6# Carefully Introduce Products and Services.There are all kinds of good reasons to do creative work, but if you want to make a living from it, you have to provide opportunities for people to pay you in some fashion. It’s also better to think about this from the beginning, and to keep it as natural and organic as possible.

Last year a company offered a significant amount of money to sponsor this blog. If it was a “bad” company, it would have been an instant no. But in this case, it was a good company doing interesting things. Despite the generous offer, it was still an easy choice: “Thanks guys, I’m honored, but we’re keeping it sponsor-free.” I’m glad to have the store, and I wouldn’t want to operate AONC any other way.


Applications may vary, but if you want to get paid for creative work of any kind, I think these lessons will serve you well. The basic philosophy remains simple: Do work that you’re proud of. Care about people and help them. If you have a website, don’t clutter it with irrelevant ads. Instead, make things that people want and offer them for a fair price.

Looking back I can see mistakes and wrong turns, but I try to keep moving forward. I’m a better writer now than I was in 2009, and I hope to keep improving over the next three years and more.

It’s Not Enough to Say “Don’t Give Up”

A lot of advice about blogging leans toward the “Don’t give up!” mantra. Some of the time, it’s good advice. But if something isn’t working and you don’t enjoy it, there’s nothing wrong with moving on and trying something else. (Hat tip: old-school Seth.) I’ve experienced a lot of freedom by giving up things I was doing only out of obligation or guilt.

Similarly, it’s also not sufficient to say everything will be OK if you just keep going. The way you work something matters, not just how much time you devote to it. (Hat tip: Lefsetz.)

Nevertheless, once you’re on the right track… that’s when you don’t give up. That’s when you stick it out, building a tower every day by working on something that helps people.

Finally, A Note On Being “Too Late”

I often hear from people who feel like they are “too late” to start a new career or big project. Sometimes the concern relates to an advancement in technology (“I wish I had started this earlier”), and other times it’s more of a general feeling that they are just too late in life.

The thing is, that’s how I felt! In 2007 I looked around at successful blogs and wondered, is there any room for me? Fortunately, I’m glad I decided to start sharing my work, and fortunately, it’s improved over time.

This is probably the most important lesson: Forget about being too late. If you have something to share with the world, stop waiting. Your overnight success may be right around the corner.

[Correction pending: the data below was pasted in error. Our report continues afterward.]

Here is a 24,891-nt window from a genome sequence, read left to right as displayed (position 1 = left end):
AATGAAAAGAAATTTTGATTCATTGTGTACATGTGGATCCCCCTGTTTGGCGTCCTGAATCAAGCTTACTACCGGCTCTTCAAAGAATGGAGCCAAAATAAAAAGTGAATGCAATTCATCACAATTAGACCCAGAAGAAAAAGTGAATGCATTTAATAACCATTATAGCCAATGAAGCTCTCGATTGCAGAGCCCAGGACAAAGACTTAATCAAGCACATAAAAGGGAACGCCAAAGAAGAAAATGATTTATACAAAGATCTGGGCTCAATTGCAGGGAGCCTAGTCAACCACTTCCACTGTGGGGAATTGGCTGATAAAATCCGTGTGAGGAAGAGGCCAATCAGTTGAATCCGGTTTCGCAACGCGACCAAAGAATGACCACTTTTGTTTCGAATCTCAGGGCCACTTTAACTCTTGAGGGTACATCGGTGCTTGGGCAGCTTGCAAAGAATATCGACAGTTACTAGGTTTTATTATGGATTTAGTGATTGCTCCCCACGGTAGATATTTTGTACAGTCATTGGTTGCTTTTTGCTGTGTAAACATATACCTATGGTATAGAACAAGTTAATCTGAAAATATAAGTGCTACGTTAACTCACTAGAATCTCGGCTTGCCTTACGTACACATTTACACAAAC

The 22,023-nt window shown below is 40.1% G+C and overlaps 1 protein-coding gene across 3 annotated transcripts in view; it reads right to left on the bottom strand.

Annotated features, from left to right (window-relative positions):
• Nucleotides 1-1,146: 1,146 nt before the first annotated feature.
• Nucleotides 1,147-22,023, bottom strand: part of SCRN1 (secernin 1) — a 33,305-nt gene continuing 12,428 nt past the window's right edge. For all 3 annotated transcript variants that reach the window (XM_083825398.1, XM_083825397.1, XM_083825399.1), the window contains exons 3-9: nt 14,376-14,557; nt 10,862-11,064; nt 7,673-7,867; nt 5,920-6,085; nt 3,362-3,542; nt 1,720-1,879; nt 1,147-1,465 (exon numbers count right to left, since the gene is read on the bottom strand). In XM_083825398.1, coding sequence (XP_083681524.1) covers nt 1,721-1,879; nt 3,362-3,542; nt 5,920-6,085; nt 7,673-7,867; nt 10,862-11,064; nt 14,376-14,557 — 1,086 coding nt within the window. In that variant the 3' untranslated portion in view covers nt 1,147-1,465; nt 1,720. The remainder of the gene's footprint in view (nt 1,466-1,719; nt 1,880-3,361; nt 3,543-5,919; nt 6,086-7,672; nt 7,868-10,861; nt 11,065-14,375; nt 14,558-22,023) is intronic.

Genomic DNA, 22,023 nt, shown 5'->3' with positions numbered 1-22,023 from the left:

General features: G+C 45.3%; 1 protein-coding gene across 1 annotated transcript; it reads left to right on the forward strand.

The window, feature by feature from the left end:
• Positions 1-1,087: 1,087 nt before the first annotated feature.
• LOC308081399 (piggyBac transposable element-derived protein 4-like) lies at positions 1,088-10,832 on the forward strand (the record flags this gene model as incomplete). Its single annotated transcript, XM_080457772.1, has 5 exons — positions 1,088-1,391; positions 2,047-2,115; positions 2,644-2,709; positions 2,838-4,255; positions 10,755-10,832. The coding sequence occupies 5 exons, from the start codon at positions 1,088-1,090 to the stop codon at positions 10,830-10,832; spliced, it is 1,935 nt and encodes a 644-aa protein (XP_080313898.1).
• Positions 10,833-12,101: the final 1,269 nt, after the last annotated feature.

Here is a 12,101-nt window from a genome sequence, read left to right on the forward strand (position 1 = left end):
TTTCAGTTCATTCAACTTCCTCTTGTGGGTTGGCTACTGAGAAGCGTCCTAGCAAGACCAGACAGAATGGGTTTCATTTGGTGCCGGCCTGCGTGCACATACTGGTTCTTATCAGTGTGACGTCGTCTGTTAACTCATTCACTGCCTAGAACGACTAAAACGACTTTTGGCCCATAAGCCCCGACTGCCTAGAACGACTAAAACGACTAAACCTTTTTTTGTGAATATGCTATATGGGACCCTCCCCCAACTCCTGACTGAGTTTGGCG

Question: What is your creative work? Are you building your own overnight success?

Feel free to share your project with others in the comments. (Just be sure to keep links in the URL field, or your comment will be trapped in our active spam filter.)


*Speaking of making things that people want, our new Unconventional Guide to Publishing is getting rave reviews. Do you have your copy yet?

Image: David

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  • Dan says:

    I agree 100% with your “too late” comment. I felt that way too! I think the opportunities for AONC style businesses in the next 5 years will be greater than they were in the last 5. Here’s one of my favorite success stories in publishing on the web in the last year.

    It’s a wonderful podcast by guys who didn’t pursue careers philosophy in order to get ‘real’ jobs. 10 years on, they circle back on their passion and share it with the world. It’s great stuff!

  • robyn says:

    it was this manifesto that helped me realize what my big mission was for my life – to knit for others, in large numbers, and share that with everyone i could.

    i knit 100 hats in a year, and never looked back.

    my current goal? to knit, and then give away (to friends, family, and strangers) 10,000 hats. i started officially counting january 1st, so i’ve got quite a ways to go, but i know i will accomplish this goal!

  • Lydia says:

    Again, you hit it out of the ball park…

    Since I’ve started reading your blog, I’ve slowly started to make changes in my life. For a year, I’d talk about signing up for a Personal Training Certification course… so I finally did it and signed up. I start next month. I’m tired of “talking” about it in terms of “could” or “perhaps.”